I've been suspicious of divine ideas, but now I like what St Thomas does in S. Th. I.15. St Thomas seems to be insisting that the sentence "There are many divine ideas" gets a semantics according to which it is made true not by some plurality in things, but by God's understanding himself in this way, and in that way, and so on, without these being separate acts of understanding. It is possible, I suspect, for an experienced physicist to understand light as a stream of particles and as a wave simultaneously and without there being two separate acts of understanding here. Likewise, then, God simultaneouosly, and without a multiplicity of acts of understanding, understands himself as something that can be participated in by a donkey, and as something that can be participated in by an oak tree, and as something that can be participated in by an angel, and he does this with a single indivisible (and the indivisibility may not be present in the physicist's case) act of understanding that suffices to make true all of these particular claims about what God understands. So the apparently quantified claim "There are many divine ideas" is made true by a single indivisible entity.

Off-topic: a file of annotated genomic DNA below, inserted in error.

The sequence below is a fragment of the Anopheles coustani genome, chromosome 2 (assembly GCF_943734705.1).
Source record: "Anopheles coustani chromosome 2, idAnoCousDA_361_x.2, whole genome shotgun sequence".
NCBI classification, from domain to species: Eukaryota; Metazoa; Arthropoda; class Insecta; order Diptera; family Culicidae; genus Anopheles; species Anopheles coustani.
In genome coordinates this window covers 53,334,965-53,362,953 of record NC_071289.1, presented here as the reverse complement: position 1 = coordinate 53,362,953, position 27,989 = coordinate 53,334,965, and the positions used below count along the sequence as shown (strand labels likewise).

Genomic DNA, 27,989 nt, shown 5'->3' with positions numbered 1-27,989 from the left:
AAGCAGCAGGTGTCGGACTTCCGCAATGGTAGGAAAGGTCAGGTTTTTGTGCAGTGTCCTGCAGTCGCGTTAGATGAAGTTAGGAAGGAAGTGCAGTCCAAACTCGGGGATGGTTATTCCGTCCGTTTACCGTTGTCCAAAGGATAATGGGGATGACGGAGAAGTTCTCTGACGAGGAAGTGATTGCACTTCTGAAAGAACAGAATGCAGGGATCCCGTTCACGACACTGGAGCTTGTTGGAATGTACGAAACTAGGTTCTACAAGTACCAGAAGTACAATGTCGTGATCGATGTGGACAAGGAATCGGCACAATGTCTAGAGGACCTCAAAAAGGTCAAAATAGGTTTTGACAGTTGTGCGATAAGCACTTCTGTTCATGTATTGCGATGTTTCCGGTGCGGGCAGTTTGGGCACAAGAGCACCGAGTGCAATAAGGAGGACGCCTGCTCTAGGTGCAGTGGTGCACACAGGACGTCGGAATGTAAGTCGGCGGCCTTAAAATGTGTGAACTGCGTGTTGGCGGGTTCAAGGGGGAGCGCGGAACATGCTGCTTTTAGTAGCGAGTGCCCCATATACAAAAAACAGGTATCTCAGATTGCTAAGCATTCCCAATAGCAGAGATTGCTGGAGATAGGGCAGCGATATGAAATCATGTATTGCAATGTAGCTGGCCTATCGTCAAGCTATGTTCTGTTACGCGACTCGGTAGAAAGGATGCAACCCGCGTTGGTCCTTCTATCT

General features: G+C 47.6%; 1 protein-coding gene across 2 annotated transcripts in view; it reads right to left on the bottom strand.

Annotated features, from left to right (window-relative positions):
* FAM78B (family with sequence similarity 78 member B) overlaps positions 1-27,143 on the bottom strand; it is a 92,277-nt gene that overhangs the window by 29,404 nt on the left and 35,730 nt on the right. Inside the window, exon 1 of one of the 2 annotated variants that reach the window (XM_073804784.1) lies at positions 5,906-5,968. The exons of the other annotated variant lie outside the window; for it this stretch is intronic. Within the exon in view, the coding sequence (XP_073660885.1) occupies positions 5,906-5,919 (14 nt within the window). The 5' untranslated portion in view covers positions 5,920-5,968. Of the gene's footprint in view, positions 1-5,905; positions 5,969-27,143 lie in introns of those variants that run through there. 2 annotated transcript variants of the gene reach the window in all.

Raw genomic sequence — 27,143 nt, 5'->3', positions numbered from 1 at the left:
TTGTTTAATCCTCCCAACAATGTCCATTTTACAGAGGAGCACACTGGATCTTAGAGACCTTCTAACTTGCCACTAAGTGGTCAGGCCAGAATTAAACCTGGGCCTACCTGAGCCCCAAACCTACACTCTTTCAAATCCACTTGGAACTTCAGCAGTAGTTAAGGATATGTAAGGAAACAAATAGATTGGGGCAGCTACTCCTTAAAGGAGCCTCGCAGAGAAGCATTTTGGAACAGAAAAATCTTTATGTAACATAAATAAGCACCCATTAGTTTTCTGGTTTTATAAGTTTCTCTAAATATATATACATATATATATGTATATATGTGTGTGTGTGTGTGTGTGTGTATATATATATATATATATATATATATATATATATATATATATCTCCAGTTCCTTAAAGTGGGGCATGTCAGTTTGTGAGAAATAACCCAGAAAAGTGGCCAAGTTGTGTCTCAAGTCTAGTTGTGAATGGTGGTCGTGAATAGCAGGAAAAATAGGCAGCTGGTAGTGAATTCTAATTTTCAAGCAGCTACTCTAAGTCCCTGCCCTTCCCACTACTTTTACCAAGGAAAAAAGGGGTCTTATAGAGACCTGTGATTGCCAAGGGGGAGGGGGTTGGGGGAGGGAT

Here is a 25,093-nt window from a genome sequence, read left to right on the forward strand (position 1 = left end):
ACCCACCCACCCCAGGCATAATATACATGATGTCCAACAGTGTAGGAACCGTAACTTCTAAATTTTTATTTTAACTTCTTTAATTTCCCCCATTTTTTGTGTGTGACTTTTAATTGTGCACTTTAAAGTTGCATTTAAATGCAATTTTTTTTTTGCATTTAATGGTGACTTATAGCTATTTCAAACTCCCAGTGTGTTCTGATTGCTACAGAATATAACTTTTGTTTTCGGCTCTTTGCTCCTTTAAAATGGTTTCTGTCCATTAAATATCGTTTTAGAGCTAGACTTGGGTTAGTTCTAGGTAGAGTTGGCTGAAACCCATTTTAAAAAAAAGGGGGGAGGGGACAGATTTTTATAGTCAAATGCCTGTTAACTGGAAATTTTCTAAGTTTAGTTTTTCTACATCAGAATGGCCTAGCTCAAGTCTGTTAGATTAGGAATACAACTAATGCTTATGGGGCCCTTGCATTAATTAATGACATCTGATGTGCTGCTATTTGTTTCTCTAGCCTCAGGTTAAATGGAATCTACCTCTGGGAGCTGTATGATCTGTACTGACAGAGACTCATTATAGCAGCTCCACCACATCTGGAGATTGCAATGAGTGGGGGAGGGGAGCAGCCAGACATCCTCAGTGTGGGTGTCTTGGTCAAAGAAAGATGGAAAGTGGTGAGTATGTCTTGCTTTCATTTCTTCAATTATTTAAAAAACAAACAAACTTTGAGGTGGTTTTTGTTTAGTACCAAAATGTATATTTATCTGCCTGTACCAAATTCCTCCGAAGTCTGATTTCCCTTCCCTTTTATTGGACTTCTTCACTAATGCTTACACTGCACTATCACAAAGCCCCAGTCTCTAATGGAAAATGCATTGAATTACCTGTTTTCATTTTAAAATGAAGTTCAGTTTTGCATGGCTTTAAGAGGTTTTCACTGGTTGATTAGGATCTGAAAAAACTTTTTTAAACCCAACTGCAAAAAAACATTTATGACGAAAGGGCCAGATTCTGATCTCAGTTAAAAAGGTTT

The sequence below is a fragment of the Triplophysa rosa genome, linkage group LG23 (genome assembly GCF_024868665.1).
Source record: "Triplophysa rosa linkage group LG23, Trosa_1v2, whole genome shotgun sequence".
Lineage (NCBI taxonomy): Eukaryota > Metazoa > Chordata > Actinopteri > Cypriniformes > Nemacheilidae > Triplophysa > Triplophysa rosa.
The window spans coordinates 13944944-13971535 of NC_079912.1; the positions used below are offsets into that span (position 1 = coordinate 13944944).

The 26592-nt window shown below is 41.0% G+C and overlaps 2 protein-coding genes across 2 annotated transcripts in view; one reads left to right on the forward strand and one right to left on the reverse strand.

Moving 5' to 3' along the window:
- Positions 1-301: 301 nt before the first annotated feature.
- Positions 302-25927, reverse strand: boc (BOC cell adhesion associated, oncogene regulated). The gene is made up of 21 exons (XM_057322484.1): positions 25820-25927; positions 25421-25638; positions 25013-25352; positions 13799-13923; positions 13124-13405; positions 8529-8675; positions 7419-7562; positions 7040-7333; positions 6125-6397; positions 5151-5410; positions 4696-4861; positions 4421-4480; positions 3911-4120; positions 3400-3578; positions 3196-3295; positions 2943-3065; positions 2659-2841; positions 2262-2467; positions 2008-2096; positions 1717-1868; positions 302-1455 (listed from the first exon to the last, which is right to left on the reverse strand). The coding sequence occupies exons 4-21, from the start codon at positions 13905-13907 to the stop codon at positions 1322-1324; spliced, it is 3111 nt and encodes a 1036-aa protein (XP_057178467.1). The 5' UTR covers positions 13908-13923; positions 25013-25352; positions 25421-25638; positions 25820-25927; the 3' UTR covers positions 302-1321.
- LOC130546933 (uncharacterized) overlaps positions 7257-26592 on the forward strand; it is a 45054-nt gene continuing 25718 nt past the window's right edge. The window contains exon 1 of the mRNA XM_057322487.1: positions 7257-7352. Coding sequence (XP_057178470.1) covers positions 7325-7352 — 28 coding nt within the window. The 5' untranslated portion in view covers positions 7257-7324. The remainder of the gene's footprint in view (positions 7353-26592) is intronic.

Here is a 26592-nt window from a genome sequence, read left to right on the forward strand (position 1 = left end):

I see Aquinas' project here and in his discussion of the Trinity and the Incarnation as an attempt to provide a semantics compatible with divine simplicity for hard to avoid philosophical truths (this case) or orthodox theological doctrines (the other two cases). This semantics must make the right sentences true, and it must also be plausible.